It looks like all of you are right, I need to 1) keep my lines really parallel and longer, 2) follow the form and make sure I know where the core shadows are, 3) study anatomy or look at references and 4) (last but not least) don't rush. I will try to draw some arms or legs to test your tips so that you can let me know whether I got the idea. Again, thank you all. This is very motivating for me because I love being pushed to keep on practising and learning =)
PS: I outlined the second sketch on purpose because I thought it'd look nice. Obviously, this works when you got the right hatching..
Ok, I tried to shade some random forms by following the form this time.
- I've drawn the same belly of that monster woman to try to spot any difference. I also drew the so-called path I was following when drawing the belly. I've got a doubt here: do I have to draw the whole path (the whole curve) or is it ok to show it partly? Maybe because of that it looks weird or you can tell I used strokes. Would it look smooth and more coherent if first I used a whole gray tone for the form and later I added the shadow (so that there isn't any blank space without lines)? This drawing, which I love, has lines partly, the author left blank spaces so lines wouldn't follow the whole path, just "guessing" the overall form (a good example is the shoulder blade). Does it have anything to do with the size of the drawing? Because the bigger the image the less noticeable the lines are.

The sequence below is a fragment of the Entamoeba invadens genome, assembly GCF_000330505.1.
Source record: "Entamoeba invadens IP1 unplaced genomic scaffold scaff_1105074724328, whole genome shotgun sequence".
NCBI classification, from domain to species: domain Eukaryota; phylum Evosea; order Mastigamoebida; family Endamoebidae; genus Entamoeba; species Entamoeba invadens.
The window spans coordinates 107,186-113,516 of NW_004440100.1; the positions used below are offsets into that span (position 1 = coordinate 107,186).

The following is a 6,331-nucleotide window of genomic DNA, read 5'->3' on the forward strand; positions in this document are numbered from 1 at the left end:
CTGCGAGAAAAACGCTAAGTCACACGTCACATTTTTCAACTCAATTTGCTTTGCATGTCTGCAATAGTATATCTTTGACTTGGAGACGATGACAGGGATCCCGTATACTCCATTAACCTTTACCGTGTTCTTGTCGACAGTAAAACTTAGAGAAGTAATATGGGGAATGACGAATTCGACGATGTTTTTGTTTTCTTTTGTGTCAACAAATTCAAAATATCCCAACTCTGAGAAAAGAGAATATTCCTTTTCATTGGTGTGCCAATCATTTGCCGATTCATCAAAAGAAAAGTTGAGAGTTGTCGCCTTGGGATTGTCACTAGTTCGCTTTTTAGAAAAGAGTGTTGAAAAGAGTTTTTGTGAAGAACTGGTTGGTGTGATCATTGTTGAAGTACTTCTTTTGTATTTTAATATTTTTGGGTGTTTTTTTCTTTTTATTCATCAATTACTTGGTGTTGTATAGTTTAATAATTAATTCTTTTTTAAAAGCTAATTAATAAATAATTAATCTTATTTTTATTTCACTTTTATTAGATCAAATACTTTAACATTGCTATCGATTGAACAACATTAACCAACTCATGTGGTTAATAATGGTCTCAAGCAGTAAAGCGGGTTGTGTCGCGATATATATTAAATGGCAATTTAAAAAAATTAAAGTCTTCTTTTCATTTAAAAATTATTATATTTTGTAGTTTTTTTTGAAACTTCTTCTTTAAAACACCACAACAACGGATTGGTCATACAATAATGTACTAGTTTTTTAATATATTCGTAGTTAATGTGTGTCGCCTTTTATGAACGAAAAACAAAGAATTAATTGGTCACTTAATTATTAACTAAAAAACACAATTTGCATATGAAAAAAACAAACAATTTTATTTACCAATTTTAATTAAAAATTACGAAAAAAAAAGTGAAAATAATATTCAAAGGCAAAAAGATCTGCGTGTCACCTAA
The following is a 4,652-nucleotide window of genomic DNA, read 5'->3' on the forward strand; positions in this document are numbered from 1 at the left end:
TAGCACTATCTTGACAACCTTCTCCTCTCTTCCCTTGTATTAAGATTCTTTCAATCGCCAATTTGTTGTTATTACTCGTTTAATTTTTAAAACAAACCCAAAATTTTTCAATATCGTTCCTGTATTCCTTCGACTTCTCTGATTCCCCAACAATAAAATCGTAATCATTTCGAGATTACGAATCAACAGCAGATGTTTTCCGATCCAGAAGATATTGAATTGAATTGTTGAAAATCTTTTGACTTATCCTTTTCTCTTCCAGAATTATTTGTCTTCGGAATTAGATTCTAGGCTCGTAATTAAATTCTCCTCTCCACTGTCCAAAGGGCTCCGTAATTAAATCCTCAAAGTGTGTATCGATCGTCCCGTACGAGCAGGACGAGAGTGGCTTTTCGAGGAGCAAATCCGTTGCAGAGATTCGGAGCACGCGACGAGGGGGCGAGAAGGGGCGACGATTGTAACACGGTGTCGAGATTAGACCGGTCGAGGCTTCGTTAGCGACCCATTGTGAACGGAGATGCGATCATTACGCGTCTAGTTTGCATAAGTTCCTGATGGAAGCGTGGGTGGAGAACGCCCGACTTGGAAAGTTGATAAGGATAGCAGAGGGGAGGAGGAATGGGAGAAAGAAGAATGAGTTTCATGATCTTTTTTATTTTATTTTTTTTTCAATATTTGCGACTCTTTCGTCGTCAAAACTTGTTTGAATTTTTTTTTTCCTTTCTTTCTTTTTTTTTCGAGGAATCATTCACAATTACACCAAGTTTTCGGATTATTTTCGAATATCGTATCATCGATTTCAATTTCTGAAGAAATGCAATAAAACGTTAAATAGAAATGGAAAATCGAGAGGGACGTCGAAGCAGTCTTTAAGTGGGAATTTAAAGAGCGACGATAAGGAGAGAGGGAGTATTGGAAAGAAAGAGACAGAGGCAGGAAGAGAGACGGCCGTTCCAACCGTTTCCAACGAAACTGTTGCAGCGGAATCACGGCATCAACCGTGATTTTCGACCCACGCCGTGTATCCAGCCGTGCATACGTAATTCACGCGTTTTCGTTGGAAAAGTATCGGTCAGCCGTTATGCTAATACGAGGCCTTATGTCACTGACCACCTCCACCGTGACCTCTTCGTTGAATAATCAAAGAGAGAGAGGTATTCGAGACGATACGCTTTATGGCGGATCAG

- The weird form at top right was made on purpose using short lines so that edges looked stronger or sharper.